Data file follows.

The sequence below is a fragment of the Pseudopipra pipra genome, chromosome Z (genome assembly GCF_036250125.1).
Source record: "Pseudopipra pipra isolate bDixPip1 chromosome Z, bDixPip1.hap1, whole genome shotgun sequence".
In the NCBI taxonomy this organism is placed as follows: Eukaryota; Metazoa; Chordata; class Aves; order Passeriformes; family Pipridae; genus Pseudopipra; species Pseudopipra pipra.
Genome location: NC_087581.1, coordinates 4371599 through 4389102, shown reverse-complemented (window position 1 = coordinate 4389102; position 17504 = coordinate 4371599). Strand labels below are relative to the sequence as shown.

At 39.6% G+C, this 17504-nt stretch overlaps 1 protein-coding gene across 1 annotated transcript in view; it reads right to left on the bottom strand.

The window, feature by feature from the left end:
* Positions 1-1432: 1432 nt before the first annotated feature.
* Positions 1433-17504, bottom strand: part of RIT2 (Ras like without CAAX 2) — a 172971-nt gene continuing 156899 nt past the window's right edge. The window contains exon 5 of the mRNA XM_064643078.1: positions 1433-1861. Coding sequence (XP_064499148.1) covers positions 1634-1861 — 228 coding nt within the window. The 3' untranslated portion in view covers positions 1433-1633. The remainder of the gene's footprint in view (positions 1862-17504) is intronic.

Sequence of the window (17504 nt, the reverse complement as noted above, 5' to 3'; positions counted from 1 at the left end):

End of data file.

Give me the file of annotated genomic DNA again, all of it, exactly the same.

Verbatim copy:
The sequence below is a fragment of the Pseudopipra pipra genome, chromosome Z (genome assembly GCF_036250125.1).
Source record: "Pseudopipra pipra isolate bDixPip1 chromosome Z, bDixPip1.hap1, whole genome shotgun sequence".
In the NCBI taxonomy this organism is placed as follows: Eukaryota; Metazoa; Chordata; class Aves; order Passeriformes; family Pipridae; genus Pseudopipra; species Pseudopipra pipra.
Genome location: NC_087581.1, coordinates 4371599 through 4389102, shown reverse-complemented (window position 1 = coordinate 4389102; position 17504 = coordinate 4371599). Strand labels below are relative to the sequence as shown.

At 39.6% G+C, this 17504-nt stretch overlaps 1 protein-coding gene across 1 annotated transcript in view; it reads right to left on the bottom strand.

The window, feature by feature from the left end:
* Positions 1-1432: 1432 nt before the first annotated feature.
* Positions 1433-17504, bottom strand: part of RIT2 (Ras like without CAAX 2) — a 172971-nt gene continuing 156899 nt past the window's right edge. The window contains exon 5 of the mRNA XM_064643078.1: positions 1433-1861. Coding sequence (XP_064499148.1) covers positions 1634-1861 — 228 coding nt within the window. The 3' untranslated portion in view covers positions 1433-1633. The remainder of the gene's footprint in view (positions 1862-17504) is intronic.

Sequence of the window (17504 nt, the reverse complement as noted above, 5' to 3'; positions counted from 1 at the left end):